“One thing we learned through the last decade is that owning is not for everybody,” says David Stevens, president and CEO of Mortgage Bankers Association.
Trulia calculates the value of buying versus renting based on a 4.5 percent, 30- year fixed-rate mortgage, with 20 percent down for an individual in the 25 percent tax bracket living in the home for 7 years.
Stevens cautions that the 34 percent value may not hold up in every community in the D.C. metro area.
“That will vary around the entire Washington D.C. metropolitan area. In some counties, in some communities, around D.C., that may not be the case. In some, it will be the case,” Stevens says.
When deciding whether to buy or rent, Stevens recommends potential homeowners think about their commitment to the area. People who require mobility and who may have to relocate in a relatively short period of time might consider renting.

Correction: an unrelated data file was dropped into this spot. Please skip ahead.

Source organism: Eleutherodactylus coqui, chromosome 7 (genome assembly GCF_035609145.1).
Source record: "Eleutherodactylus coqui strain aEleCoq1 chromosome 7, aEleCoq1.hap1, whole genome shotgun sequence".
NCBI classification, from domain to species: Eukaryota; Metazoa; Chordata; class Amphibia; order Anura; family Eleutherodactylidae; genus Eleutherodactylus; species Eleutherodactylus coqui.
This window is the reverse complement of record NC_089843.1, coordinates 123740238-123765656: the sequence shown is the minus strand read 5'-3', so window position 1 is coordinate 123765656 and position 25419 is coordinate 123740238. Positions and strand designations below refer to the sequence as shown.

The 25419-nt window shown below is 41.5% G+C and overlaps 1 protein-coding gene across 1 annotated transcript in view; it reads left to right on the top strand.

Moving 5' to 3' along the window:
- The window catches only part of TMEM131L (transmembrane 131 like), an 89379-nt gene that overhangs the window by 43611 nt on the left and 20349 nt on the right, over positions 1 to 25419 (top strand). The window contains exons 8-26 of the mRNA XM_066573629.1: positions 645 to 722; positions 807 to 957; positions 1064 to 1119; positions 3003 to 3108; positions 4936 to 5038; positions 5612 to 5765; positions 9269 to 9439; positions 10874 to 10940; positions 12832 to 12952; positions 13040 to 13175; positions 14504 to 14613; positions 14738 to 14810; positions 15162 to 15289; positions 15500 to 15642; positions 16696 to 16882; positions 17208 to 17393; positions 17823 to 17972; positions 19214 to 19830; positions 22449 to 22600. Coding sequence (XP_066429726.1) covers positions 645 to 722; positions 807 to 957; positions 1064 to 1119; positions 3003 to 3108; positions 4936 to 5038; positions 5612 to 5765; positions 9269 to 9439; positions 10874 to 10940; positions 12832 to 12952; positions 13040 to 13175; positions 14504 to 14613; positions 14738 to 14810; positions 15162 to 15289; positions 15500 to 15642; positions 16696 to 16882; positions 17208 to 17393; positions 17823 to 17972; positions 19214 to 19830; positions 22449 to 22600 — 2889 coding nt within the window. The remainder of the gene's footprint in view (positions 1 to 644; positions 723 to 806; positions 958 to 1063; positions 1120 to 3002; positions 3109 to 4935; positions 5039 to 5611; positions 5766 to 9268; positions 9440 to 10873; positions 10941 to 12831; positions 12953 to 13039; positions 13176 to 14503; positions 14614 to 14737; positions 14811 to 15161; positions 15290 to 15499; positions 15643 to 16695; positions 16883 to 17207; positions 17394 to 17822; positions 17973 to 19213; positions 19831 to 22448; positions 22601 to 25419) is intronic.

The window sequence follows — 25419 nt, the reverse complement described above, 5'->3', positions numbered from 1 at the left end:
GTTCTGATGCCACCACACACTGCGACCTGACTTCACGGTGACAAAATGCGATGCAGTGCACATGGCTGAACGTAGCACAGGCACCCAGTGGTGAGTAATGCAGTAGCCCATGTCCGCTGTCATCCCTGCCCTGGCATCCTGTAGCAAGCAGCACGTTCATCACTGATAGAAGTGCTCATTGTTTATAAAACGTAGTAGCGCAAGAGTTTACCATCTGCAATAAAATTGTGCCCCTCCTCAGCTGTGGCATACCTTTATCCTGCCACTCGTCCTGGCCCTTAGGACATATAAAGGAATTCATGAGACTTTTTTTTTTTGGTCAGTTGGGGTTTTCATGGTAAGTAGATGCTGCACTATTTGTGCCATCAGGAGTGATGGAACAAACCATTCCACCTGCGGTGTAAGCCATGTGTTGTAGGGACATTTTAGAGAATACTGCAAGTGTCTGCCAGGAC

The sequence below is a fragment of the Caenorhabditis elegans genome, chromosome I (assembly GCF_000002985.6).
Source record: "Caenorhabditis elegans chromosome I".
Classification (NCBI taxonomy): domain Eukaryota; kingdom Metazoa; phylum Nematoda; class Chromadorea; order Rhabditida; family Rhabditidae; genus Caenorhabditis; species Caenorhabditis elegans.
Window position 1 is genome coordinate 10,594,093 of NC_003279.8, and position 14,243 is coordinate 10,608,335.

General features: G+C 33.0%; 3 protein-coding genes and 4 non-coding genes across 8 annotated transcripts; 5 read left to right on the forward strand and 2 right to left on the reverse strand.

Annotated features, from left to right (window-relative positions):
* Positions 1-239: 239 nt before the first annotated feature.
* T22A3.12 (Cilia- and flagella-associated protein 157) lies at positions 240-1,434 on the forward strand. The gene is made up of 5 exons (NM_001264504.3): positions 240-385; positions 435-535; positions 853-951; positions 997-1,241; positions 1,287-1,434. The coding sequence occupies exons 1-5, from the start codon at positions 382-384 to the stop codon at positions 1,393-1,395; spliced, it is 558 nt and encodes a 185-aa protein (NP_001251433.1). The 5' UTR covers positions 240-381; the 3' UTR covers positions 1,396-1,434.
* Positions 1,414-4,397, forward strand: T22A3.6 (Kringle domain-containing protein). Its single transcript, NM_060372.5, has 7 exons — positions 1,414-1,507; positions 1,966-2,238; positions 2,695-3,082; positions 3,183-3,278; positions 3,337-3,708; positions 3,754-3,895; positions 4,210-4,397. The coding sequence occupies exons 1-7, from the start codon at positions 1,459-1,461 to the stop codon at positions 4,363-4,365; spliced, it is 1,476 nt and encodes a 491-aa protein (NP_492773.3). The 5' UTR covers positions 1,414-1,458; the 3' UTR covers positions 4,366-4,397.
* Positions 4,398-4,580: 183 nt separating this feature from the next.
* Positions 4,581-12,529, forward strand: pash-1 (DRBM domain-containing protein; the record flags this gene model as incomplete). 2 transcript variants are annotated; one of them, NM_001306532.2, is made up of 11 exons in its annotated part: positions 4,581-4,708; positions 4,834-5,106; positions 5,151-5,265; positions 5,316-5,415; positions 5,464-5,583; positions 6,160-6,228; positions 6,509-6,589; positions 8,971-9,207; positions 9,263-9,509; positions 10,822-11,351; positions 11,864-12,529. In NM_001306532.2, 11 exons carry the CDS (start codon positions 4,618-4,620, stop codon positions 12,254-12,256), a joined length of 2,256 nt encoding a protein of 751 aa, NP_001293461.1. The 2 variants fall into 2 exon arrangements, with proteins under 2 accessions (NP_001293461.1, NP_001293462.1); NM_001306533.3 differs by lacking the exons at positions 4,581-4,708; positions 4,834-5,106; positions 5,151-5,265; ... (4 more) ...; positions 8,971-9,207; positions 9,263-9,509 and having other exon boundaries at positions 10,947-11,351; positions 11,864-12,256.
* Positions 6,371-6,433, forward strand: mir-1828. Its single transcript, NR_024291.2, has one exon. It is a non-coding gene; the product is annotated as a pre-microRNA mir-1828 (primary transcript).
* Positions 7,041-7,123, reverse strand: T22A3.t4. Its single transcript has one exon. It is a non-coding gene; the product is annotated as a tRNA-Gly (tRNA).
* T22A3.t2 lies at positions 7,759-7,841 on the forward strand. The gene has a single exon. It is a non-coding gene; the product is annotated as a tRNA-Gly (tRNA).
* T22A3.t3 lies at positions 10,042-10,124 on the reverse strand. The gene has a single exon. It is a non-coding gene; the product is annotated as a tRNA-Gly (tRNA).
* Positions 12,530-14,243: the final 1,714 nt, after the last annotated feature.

“It’s a lot more difficult, obviously, to get out of owning a home than getting out of a lease,” Stevens says.
Individuals who qualify for a mortgage and have a long-term view of the community would be wise to consider that interest rates are at historic lows and home ownership builds equity.
“Historically, and I say this in general terms because there are recession periods, those who have been homeowners tend to have greater wealth,” Stevens says.
There also is a significant tax break to owning a home – the home mortgage interest deduction.
“In Washington D.C., where there’s a shortage of affordable rental housing, that can make home ownership look very attractive,” Stevens says.
But responsibilities certainly go with being a homeowner.
“It isn’t over when you just purchase the home. You have to maintain it. You have to do upgrades to the home, take care of the yard – a lot of the things sometimes a landlord will handle for you,” Stevens says.
Stevens says it’s an opportune time to buy, but it should be done thoughtfully, and the advice of a real estate agent or mortgage professional can help you decide whether to buy or rent.